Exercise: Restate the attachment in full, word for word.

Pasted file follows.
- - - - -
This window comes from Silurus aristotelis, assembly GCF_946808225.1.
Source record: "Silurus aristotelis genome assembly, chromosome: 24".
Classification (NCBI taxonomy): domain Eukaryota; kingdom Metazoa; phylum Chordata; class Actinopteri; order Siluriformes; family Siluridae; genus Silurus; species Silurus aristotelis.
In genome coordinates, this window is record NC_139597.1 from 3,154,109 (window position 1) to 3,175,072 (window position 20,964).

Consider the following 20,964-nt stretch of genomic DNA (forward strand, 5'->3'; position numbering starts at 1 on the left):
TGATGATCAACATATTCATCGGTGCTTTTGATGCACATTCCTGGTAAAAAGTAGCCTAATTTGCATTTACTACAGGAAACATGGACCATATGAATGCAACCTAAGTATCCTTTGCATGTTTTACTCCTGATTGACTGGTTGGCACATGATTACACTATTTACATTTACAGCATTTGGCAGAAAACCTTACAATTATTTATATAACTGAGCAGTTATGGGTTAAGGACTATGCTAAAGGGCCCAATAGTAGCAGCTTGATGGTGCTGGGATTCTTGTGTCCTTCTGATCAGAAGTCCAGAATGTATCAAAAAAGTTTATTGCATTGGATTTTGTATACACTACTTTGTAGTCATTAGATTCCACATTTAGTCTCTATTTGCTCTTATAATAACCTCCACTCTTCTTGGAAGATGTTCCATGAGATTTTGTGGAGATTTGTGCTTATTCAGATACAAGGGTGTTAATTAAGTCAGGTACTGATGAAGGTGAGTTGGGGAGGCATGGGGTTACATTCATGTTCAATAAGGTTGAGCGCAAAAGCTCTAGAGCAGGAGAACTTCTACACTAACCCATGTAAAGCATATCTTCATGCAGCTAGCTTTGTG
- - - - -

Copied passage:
This window comes from Silurus aristotelis, assembly GCF_946808225.1.
Source record: "Silurus aristotelis genome assembly, chromosome: 24".
Classification (NCBI taxonomy): domain Eukaryota; kingdom Metazoa; phylum Chordata; class Actinopteri; order Siluriformes; family Siluridae; genus Silurus; species Silurus aristotelis.
In genome coordinates, this window is record NC_139597.1 from 3,154,109 (window position 1) to 3,175,072 (window position 20,964).

Consider the following 20,964-nt stretch of genomic DNA (forward strand, 5'->3'; position numbering starts at 1 on the left):
TGATGATCAACATATTCATCGGTGCTTTTGATGCACATTCCTGGTAAAAAGTAGCCTAATTTGCATTTACTACAGGAAACATGGACCATATGAATGCAACCTAAGTATCCTTTGCATGTTTTACTCCTGATTGACTGGTTGGCACATGATTACACTATTTACATTTACAGCATTTGGCAGAAAACCTTACAATTATTTATATAACTGAGCAGTTATGGGTTAAGGACTATGCTAAAGGGCCCAATAGTAGCAGCTTGATGGTGCTGGGATTCTTGTGTCCTTCTGATCAGAAGTCCAGAATGTATCAAAAAAGTTTATTGCATTGGATTTTGTATACACTACTTTGTAGTCATTAGATTCCACATTTAGTCTCTATTTGCTCTTATAATAACCTCCACTCTTCTTGGAAGATGTTCCATGAGATTTTGTGGAGATTTGTGCTTATTCAGATACAAGGGTGTTAATTAAGTCAGGTACTGATGAAGGTGAGTTGGGGAGGCATGGGGTTACATTCATGTTCAATAAGGTTGAGCGCAAAAGCTCTAGAGCAGGAGAACTTCTACACTAACCCATGTAAAGCATATCTTCATGCAGCTAGCTTTGTG